It was the sweater. Red, white and blue, mimicking the American flag. I could practically hear John Philip Sousa’s “Stars and Stripes Forever”. Snickers of laughter circulated our table. Garish clothes hardly fit in with our country club set. Harsh commentary flew back and forth about the woman wearing it. She was from Cuba or Greece. Who cared? She didn’t fit in, that much I knew.
But that damn patriotic sweater stirred the past long forgotten. A wave of memories washed over me pulling me into a whirlpool of red, white and blue. Dragging the past forward.
Watermelon. Vanilla ice-cream. Blueberry pie.
We were celebrating the Fourth of July with our annual family picnic. I had just turned ten. I thought I was something special and informed everyone that they were to call me “Susan,” not “Susy.”
My Great-Aunts arrived early to put up the red/white/blue bunting and streamers. My family took up four tables at the park. It was a hot California summer and sunlight filtered through the trees casting dappled shadows on our faces. I sat at the table with the grownups while my sister, Beth, ran around the tables with a red, white and blue pinwheel, making it spin. The ladies argued about my unmarried aunt who was pregnant. Mom said that she didn’t care what people thought, she loved her sister. My mom was like that, always defending the underdog. The conversation meandered and flowed into the story of how my great grandparents came to America. My grandmother would smile and with a slight accent say softly, “The land of opportunity. America welcomed us.” Her misty-eyed sisters would nod with understanding.
Later, after we gorged ourselves on fried chicken and potato salad, Grandma provided a ball for the kids. It was slightly warped, so it never went where you threw it. We laughed every time it went the wrong way, especially when it hit Dad on the head a couple of times.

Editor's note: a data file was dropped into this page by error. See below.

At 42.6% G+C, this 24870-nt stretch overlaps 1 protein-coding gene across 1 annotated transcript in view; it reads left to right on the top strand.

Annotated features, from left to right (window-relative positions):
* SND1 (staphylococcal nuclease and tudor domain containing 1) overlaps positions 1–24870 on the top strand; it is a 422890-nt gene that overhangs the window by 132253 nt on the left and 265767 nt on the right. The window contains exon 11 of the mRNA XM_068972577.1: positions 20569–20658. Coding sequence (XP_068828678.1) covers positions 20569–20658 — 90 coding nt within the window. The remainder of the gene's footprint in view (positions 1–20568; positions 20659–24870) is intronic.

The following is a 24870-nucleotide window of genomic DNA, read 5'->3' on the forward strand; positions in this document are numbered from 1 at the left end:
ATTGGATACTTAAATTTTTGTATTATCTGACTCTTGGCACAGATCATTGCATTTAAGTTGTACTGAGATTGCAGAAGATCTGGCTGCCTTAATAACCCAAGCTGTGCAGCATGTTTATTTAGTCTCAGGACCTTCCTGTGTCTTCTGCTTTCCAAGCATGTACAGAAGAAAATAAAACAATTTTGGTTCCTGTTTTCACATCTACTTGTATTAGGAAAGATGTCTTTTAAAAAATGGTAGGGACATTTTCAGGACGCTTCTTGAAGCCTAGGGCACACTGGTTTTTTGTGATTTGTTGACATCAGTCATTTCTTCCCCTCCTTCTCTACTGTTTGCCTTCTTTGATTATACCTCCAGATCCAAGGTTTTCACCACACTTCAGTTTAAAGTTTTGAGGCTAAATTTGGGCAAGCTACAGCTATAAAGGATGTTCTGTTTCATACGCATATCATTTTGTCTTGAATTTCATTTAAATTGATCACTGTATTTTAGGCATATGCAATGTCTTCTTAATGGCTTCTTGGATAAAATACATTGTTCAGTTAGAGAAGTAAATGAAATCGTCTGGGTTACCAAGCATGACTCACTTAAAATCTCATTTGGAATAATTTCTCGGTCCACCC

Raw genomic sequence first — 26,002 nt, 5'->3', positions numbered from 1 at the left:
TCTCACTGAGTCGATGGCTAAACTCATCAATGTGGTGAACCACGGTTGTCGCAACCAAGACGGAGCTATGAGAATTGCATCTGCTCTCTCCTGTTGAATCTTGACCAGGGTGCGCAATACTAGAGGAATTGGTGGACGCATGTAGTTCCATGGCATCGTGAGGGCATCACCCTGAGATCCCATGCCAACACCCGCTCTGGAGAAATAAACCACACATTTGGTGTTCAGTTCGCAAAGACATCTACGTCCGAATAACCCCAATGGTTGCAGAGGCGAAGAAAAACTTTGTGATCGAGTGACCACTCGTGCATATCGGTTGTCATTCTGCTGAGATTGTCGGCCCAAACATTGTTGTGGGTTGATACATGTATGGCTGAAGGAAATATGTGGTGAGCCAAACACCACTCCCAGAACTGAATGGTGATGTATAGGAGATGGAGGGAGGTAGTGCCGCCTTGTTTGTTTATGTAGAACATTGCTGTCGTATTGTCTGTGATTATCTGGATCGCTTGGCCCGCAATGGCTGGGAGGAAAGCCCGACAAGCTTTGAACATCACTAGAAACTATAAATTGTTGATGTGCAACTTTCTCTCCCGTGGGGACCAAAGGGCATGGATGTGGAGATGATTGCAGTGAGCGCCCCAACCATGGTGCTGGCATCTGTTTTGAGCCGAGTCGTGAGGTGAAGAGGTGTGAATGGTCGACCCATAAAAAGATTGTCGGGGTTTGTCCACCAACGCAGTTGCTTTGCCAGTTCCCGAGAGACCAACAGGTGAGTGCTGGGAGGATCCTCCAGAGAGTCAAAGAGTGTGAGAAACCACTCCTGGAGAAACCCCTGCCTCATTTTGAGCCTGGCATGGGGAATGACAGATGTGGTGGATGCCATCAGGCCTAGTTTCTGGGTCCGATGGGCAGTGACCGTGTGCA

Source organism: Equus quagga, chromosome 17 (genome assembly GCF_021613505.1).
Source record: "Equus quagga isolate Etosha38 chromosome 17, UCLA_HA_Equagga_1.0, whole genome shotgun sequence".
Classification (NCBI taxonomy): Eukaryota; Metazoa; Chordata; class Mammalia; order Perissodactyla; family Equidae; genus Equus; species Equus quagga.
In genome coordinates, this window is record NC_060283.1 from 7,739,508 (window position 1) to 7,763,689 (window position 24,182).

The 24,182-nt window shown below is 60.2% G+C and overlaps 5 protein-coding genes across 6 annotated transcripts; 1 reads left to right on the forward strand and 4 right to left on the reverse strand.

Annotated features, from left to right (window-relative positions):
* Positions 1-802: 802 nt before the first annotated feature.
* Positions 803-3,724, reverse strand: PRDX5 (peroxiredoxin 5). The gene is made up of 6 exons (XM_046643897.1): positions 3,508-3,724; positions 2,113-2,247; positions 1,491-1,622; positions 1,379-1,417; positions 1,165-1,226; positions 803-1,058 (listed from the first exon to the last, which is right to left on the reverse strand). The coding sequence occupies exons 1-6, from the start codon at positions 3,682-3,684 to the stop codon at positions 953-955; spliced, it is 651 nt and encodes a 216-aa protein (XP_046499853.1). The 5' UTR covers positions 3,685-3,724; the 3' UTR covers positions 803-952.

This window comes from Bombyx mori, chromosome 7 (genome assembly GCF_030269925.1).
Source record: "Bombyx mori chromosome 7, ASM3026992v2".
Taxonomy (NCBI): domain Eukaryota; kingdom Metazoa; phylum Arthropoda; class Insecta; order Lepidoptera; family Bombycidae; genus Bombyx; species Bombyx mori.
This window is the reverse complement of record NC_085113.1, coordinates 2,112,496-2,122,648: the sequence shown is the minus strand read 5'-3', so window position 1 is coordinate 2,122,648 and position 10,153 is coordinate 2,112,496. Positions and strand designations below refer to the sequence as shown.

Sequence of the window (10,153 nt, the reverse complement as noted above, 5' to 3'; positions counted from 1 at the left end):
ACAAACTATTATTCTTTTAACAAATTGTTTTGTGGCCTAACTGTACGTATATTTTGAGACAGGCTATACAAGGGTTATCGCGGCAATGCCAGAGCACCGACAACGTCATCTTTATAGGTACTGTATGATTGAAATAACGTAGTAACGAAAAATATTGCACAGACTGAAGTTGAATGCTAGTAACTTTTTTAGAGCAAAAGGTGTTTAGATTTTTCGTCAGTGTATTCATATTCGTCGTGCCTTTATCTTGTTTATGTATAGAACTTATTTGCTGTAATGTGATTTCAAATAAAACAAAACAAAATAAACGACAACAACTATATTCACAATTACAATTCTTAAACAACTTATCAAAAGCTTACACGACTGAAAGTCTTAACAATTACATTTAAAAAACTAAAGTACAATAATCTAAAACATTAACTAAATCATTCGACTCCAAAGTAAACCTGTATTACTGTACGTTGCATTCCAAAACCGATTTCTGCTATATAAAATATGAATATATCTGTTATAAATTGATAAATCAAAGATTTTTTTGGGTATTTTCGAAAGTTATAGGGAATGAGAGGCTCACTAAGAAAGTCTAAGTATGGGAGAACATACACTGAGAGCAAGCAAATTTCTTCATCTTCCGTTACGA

Grandad called me over to help turn the ice-cream. My cousin, Eddie was tired and needed someone to take over. But that was the little kid’s job, and I almost refused, until Grandad bribed me with first scoops. Grandma had the strawberries and peaches already sliced and ready for the vanilla ice-cream.
The day swiftly turned into evening, the anticipation of fireworks winding us kids up even further. Dad spread a blanket out for us. Mom sat in the car with my little sister because she cried at the noise. I listened to Dad’s voice rumble as he reminded us of all the sacrifices people made so that we could be free. Beth and I lay side by side watching the fireworks. We “oohed” at the fantastic display. Beth slid her hand into mine, and I turned my head to smile at her.
“These are the best fireworks ever, aren’t they Susy?” I agreed with her as the night sky lit up with red, white and blue.
“What do you think, Susan?”
I blinked at Martha Farthingsworth. Brittle laughter pulled me out of the past.
“What do you think about that foreigner wearing such a tacky outfit?”
“I think,” I said as I placed my drink down, “I’ll celebrate the Fourth of July by welcoming her to America.”
Get the Five Days to a 1950s-style Gracious & Elegant Life Mini-course
Subscribe (free!) to my newsletter with tips and updates PLUS get my (free!) Five Days to a 1950s-style Gracious and Elegant Life mini-course. Once subscribed, I will send you a newsletter with midcentury lessons for subscribers only. You also get access to a private Facebook group for subscribers only. How great is that?